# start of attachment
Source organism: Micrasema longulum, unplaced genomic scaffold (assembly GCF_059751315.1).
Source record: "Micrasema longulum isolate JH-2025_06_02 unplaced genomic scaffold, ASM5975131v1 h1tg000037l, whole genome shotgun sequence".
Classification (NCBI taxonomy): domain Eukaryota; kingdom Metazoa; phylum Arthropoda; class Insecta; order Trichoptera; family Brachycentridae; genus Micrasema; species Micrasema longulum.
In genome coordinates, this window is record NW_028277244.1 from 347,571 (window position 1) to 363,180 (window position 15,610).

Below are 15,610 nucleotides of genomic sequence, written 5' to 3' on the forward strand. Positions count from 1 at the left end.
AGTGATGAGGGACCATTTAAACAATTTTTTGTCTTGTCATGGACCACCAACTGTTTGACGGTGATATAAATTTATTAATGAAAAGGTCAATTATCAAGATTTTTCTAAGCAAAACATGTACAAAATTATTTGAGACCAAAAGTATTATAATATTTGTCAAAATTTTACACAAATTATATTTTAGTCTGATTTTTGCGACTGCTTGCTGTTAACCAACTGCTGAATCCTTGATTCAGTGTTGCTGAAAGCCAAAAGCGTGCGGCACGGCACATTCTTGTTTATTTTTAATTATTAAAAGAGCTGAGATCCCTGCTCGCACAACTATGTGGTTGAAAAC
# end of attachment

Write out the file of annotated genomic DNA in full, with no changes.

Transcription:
Source organism: Micrasema longulum, unplaced genomic scaffold (assembly GCF_059751315.1).
Source record: "Micrasema longulum isolate JH-2025_06_02 unplaced genomic scaffold, ASM5975131v1 h1tg000037l, whole genome shotgun sequence".
Classification (NCBI taxonomy): domain Eukaryota; kingdom Metazoa; phylum Arthropoda; class Insecta; order Trichoptera; family Brachycentridae; genus Micrasema; species Micrasema longulum.
In genome coordinates, this window is record NW_028277244.1 from 347,571 (window position 1) to 363,180 (window position 15,610).

Below are 15,610 nucleotides of genomic sequence, written 5' to 3' on the forward strand. Positions count from 1 at the left end.
AGTGATGAGGGACCATTTAAACAATTTTTTGTCTTGTCATGGACCACCAACTGTTTGACGGTGATATAAATTTATTAATGAAAAGGTCAATTATCAAGATTTTTCTAAGCAAAACATGTACAAAATTATTTGAGACCAAAAGTATTATAATATTTGTCAAAATTTTACACAAATTATATTTTAGTCTGATTTTTGCGACTGCTTGCTGTTAACCAACTGCTGAATCCTTGATTCAGTGTTGCTGAAAGCCAAAAGCGTGCGGCACGGCACATTCTTGTTTATTTTTAATTATTAAAAGAGCTGAGATCCCTGCTCGCACAACTATGTGGTTGAAAAC